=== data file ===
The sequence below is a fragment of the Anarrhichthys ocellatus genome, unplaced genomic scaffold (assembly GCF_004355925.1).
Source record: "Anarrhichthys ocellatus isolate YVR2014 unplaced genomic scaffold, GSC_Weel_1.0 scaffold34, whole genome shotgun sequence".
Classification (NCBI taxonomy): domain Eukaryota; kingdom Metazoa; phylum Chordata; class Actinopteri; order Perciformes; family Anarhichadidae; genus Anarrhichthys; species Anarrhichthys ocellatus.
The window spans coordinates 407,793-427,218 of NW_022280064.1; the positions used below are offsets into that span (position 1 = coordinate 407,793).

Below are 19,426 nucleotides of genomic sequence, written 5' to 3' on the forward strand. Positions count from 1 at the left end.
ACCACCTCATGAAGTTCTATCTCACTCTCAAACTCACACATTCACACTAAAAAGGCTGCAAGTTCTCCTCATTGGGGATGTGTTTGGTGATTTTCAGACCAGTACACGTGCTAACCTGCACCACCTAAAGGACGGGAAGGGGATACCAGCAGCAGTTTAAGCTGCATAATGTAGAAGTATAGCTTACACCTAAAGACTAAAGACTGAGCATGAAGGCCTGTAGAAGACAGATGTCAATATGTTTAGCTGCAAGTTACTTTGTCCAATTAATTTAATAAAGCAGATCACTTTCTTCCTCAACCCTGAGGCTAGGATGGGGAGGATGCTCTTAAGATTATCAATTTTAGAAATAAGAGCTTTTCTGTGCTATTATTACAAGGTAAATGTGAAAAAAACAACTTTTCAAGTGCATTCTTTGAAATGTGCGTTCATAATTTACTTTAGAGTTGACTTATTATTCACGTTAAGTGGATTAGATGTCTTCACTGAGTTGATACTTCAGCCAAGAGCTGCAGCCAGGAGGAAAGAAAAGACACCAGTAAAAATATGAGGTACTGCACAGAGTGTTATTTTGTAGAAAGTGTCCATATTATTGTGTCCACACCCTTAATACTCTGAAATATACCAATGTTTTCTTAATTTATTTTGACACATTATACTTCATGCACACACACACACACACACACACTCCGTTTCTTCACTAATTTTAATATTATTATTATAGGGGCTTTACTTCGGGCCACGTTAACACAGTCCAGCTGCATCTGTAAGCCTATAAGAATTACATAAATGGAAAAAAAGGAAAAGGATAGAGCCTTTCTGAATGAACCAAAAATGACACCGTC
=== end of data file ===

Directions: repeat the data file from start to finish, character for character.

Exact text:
The sequence below is a fragment of the Anarrhichthys ocellatus genome, unplaced genomic scaffold (assembly GCF_004355925.1).
Source record: "Anarrhichthys ocellatus isolate YVR2014 unplaced genomic scaffold, GSC_Weel_1.0 scaffold34, whole genome shotgun sequence".
Classification (NCBI taxonomy): domain Eukaryota; kingdom Metazoa; phylum Chordata; class Actinopteri; order Perciformes; family Anarhichadidae; genus Anarrhichthys; species Anarrhichthys ocellatus.
The window spans coordinates 407,793-427,218 of NW_022280064.1; the positions used below are offsets into that span (position 1 = coordinate 407,793).

Below are 19,426 nucleotides of genomic sequence, written 5' to 3' on the forward strand. Positions count from 1 at the left end.
ACCACCTCATGAAGTTCTATCTCACTCTCAAACTCACACATTCACACTAAAAAGGCTGCAAGTTCTCCTCATTGGGGATGTGTTTGGTGATTTTCAGACCAGTACACGTGCTAACCTGCACCACCTAAAGGACGGGAAGGGGATACCAGCAGCAGTTTAAGCTGCATAATGTAGAAGTATAGCTTACACCTAAAGACTAAAGACTGAGCATGAAGGCCTGTAGAAGACAGATGTCAATATGTTTAGCTGCAAGTTACTTTGTCCAATTAATTTAATAAAGCAGATCACTTTCTTCCTCAACCCTGAGGCTAGGATGGGGAGGATGCTCTTAAGATTATCAATTTTAGAAATAAGAGCTTTTCTGTGCTATTATTACAAGGTAAATGTGAAAAAAACAACTTTTCAAGTGCATTCTTTGAAATGTGCGTTCATAATTTACTTTAGAGTTGACTTATTATTCACGTTAAGTGGATTAGATGTCTTCACTGAGTTGATACTTCAGCCAAGAGCTGCAGCCAGGAGGAAAGAAAAGACACCAGTAAAAATATGAGGTACTGCACAGAGTGTTATTTTGTAGAAAGTGTCCATATTATTGTGTCCACACCCTTAATACTCTGAAATATACCAATGTTTTCTTAATTTATTTTGACACATTATACTTCATGCACACACACACACACACACACACTCCGTTTCTTCACTAATTTTAATATTATTATTATAGGGGCTTTACTTCGGGCCACGTTAACACAGTCCAGCTGCATCTGTAAGCCTATAAGAATTACATAAATGGAAAAAAAGGAAAAGGATAGAGCCTTTCTGAATGAACCAAAAATGACACCGTC